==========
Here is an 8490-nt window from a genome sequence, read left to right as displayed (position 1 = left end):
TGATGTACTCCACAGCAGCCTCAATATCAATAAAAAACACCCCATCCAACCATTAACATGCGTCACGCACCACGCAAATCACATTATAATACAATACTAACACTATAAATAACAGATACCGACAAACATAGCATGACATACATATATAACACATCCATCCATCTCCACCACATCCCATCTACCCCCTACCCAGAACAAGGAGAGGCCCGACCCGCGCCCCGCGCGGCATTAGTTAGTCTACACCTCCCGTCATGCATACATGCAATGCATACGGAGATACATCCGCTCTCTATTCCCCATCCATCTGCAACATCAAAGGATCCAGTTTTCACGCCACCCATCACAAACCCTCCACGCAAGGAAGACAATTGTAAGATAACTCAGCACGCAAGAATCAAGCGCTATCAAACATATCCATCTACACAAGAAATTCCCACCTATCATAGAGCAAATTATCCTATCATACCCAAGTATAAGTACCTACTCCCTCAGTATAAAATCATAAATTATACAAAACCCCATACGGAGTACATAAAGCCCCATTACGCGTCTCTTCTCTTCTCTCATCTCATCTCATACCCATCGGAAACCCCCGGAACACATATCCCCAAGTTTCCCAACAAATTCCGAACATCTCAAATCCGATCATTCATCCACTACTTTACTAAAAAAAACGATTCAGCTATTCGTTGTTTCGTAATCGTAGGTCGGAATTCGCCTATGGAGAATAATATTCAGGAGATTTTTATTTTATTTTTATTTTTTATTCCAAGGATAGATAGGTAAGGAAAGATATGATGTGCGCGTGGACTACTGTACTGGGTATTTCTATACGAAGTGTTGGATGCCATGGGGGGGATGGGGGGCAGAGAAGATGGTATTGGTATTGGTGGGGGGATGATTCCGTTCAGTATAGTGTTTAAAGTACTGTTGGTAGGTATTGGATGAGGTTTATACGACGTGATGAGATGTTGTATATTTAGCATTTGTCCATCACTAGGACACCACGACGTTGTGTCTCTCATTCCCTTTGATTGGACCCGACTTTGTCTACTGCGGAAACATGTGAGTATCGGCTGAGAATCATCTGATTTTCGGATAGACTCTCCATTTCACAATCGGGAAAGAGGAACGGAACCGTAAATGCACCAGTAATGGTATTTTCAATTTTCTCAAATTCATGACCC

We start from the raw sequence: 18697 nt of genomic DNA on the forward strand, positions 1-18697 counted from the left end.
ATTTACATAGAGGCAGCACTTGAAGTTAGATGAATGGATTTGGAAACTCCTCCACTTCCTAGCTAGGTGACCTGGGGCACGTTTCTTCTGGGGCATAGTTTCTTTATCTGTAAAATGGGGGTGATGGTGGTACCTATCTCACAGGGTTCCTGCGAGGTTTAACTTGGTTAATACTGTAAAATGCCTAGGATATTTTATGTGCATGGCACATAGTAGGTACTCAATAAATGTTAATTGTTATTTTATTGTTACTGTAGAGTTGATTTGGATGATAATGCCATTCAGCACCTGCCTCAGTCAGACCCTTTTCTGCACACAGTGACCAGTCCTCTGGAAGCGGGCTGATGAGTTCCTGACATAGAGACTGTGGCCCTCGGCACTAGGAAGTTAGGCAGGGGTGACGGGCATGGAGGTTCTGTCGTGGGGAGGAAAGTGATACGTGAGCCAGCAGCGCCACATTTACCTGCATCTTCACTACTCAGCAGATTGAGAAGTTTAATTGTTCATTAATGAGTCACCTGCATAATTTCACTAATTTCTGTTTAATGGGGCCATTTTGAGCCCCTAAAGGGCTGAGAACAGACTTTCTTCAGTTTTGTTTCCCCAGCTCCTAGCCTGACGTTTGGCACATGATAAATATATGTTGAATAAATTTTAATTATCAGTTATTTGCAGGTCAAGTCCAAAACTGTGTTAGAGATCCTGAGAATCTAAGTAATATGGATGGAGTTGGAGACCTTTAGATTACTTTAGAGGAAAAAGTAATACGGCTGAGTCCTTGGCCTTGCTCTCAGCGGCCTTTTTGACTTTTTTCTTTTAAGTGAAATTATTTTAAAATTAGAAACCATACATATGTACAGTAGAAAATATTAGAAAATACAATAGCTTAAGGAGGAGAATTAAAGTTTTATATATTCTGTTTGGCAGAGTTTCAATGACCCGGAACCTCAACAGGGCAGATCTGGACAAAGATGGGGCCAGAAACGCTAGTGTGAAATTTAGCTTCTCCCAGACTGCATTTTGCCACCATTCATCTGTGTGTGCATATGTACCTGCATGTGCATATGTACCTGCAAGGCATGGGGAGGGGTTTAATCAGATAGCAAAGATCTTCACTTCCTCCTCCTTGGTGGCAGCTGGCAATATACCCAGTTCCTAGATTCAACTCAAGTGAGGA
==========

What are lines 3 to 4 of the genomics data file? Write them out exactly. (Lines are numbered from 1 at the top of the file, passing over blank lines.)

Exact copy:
We start from the raw sequence: 18697 nt of genomic DNA on the forward strand, positions 1-18697 counted from the left end.
ATTTACATAGAGGCAGCACTTGAAGTTAGATGAATGGATTTGGAAACTCCTCCACTTCCTAGCTAGGTGACCTGGGGCACGTTTCTTCTGGGGCATAGTTTCTTTATCTGTAAAATGGGGGTGATGGTGGTACCTATCTCACAGGGTTCCTGCGAGGTTTAACTTGGTTAATACTGTAAAATGCCTAGGATATTTTATGTGCATGGCACATAGTAGGTACTCAATAAATGTTAATTGTTATTTTATTGTTACTGTAGAGTTGATTTGGATGATAATGCCATTCAGCACCTGCCTCAGTCAGACCCTTTTCTGCACACAGTGACCAGTCCTCTGGAAGCGGGCTGATGAGTTCCTGACATAGAGACTGTGGCCCTCGGCACTAGGAAGTTAGGCAGGGGTGACGGGCATGGAGGTTCTGTCGTGGGGAGGAAAGTGATACGTGAGCCAGCAGCGCCACATTTACCTGCATCTTCACTACTCAGCAGATTGAGAAGTTTAATTGTTCATTAATGAGTCACCTGCATAATTTCACTAATTTCTGTTTAATGGGGCCATTTTGAGCCCCTAAAGGGCTGAGAACAGACTTTCTTCAGTTTTGTTTCCCCAGCTCCTAGCCTGACGTTTGGCACATGATAAATATATGTTGAATAAATTTTAATTATCAGTTATTTGCAGGTCAAGTCCAAAACTGTGTTAGAGATCCTGAGAATCTAAGTAATATGGATGGAGTTGGAGACCTTTAGATTACTTTAGAGGAAAAAGTAATACGGCTGAGTCCTTGGCCTTGCTCTCAGCGGCCTTTTTGACTTTTTTCTTTTAAGTGAAATTATTTTAAAATTAGAAACCATACATATGTACAGTAGAAAATATTAGAAAATACAATAGCTTAAGGAGGAGAATTAAAGTTTTATATATTCTGTTTGGCAGAGTTTCAATGACCCGGAACCTCAACAGGGCAGATCTGGACAAAGATGGGGCCAGAAACGCTAGTGTGAAATTTAGCTTCTCCCAGACTGCATTTTGCCACCATTCATCTGTGTGTGCATATGTACCTGCATGTGCATATGTACCTGCAAGGCATGGGGAGGGGTTTAATCAGATAGCAAAGATCTTCACTTCCTCCTCCTTGGTGGCAGCTGGCAATATACCCAGTTCCTAGATTCAACTCAAGTGAGGA